이 것은 맛있어.
This thing is delicious.

이 것은 맛있는 것이야.
This thing is a delicious thing.

Verbs and adjectives are given past meaning by adding the suffixes 았 or 었; the choice depends on the final vowel of the verb stem. This is the only non-idiomatic way to have a sentence-concluding predicate say something about the past. By contrast, there are a variety of ways to say something about the future, and crucially for Dudman, all these forms may be used to express conclusions of uncertain, non-deductive inferences about the past, present or future.

I will give examples of these various usages of the two most common ways to say something about the future. Pay close attention to the variety of meanings, that isn’t possible with 았/었 alone. 어요 and 다 are conjugations from the dictionary form into the present or past tense whose differences are irrelevant.

It will be delicious. / It’s going to be delicious.

It looks delicious. / I guess that it is delicious. / Based on what you’ve said, I think it’s delicious. / Maybe it’s delicious.

It must have been delicious. / It sounds like it was delicious. / It seems to me that it was delicious. / It was probably delicious. (here 었 and 겠 are used together)

잘 모르겠어요.
I don’t know well. (모르다: to not know; 잘 well (adverb). Here 겠 just makes the sentence a bit less direct; this is a very common fixed expression one might use to one’s superior in the strictly hierarchical Korean culture. I hear it almost every day.)


This ending converts a verb into a modifier with future or unactualised meaning. 을 or ㄹ is selected based on the presence or absence of a final consonant in the preceding syllable. Here are some of its uses as a modifier, not as part of a sentence, to show how it works:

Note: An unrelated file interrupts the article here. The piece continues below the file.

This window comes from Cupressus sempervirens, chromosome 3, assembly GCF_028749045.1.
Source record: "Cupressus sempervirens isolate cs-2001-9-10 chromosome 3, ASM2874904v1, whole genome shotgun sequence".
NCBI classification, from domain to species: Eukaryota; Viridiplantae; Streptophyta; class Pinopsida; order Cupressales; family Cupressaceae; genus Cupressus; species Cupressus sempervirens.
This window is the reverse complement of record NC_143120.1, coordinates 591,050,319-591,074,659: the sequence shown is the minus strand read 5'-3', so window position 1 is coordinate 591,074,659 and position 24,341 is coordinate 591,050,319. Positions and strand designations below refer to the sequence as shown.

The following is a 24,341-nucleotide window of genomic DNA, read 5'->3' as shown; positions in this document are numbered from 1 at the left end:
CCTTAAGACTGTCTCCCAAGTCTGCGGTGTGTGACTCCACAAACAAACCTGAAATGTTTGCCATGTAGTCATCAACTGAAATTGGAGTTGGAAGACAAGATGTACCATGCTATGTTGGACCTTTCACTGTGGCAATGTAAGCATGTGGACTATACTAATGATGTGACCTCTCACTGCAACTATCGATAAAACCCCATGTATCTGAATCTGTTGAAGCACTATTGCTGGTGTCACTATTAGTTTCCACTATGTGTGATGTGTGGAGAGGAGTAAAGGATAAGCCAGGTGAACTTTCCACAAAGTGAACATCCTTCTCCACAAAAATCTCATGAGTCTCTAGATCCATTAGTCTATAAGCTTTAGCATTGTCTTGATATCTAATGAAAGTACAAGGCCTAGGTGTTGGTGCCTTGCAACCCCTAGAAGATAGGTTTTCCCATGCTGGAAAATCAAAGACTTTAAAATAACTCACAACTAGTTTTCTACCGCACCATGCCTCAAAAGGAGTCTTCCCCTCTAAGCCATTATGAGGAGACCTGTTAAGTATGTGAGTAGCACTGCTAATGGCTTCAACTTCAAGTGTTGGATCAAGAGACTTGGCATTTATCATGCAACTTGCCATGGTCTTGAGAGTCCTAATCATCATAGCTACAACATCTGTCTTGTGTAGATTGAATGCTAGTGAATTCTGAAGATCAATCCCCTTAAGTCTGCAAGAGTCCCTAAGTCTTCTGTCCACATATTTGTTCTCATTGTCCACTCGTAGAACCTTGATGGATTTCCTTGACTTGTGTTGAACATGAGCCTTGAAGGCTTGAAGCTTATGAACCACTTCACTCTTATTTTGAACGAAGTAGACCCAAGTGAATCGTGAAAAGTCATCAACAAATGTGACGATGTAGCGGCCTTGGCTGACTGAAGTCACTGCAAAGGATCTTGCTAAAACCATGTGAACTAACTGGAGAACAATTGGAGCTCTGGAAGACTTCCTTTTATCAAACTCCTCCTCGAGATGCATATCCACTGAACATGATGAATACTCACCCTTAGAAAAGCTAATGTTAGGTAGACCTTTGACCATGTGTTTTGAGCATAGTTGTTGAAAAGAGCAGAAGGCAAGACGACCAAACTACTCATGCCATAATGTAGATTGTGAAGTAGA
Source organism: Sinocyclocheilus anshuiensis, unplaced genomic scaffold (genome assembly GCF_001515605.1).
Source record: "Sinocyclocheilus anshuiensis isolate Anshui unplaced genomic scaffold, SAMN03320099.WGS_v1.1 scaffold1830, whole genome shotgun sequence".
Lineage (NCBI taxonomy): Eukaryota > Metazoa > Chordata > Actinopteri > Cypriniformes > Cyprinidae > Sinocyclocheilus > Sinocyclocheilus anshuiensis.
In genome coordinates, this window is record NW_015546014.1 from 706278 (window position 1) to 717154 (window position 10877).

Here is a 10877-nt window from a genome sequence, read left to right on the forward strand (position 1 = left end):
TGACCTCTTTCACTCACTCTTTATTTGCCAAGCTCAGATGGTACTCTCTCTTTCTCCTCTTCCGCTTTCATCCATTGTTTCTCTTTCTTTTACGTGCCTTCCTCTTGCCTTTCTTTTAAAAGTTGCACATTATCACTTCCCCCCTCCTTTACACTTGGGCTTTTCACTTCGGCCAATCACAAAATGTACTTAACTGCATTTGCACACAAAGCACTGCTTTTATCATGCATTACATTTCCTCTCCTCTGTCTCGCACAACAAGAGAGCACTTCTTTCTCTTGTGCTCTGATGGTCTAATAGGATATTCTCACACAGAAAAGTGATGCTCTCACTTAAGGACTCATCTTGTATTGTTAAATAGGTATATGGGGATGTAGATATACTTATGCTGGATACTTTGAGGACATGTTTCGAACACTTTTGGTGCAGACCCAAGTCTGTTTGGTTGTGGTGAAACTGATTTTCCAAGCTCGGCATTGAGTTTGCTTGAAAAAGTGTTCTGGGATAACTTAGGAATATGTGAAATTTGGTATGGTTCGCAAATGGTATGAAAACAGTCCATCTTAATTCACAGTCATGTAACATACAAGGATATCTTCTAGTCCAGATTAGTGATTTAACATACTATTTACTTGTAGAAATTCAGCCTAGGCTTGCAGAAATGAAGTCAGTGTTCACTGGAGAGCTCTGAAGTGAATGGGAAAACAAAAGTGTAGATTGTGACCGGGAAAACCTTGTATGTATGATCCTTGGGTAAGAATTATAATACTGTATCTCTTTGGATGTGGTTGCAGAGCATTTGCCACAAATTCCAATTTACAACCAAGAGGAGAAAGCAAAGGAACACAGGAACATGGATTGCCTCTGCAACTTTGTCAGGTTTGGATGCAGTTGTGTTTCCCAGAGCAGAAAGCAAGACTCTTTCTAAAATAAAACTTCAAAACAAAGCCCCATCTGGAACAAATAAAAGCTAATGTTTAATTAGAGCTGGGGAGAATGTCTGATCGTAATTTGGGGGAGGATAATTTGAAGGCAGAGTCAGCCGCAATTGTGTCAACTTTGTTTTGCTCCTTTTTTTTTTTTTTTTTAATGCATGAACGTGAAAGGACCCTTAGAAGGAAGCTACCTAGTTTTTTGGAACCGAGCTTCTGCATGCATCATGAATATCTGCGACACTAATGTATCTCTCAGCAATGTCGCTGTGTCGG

내릴 문
the doors you will leave the train from (내리다: to get off e.g. a train; 문: door(s)).

요리할 수
a way or method of cooking (요리하다: to cook; 수 way or method)

This latter is used with the verb 있다, the verb of existence, to express possibility:

요리할 수 있어요.
He can cook.

Now for the sentences:

내일엔 요리할 것이야.
Tomorrow I will cook. (lit. concerning the point in time tomorrow, it is a cooking thing)

맛있을 것이야.
It will be delicious. / It’s probably delicious. / It sounds delicious. / It looks delicious. / I guess that it’s delicious etc.

맛있었을 것이야. It was probably delicious. / It sounds like it was delicious. / Based on what you’ve said it seems to me that it was delicious. (here the past tense marker 었 is combined with this grammatical form)

맛있었을 것니?
Do you think it was delicious?


[1] /Hangeul/ was invented in the 1400s but it took several centuries to fully displace a convuluted application of classical Chinese characters. The first syllable, han, is the Korean pronunciation of the classical Chinese character 韓 which means Korea. The second syllable, geul, is the native Korean word for markings, script or writing.

Developed before any of the scientific apparatus of modern linguistics had been developed, let alone transferred west to east, hangeul could easily be thought Korea’s greatest academic achievement.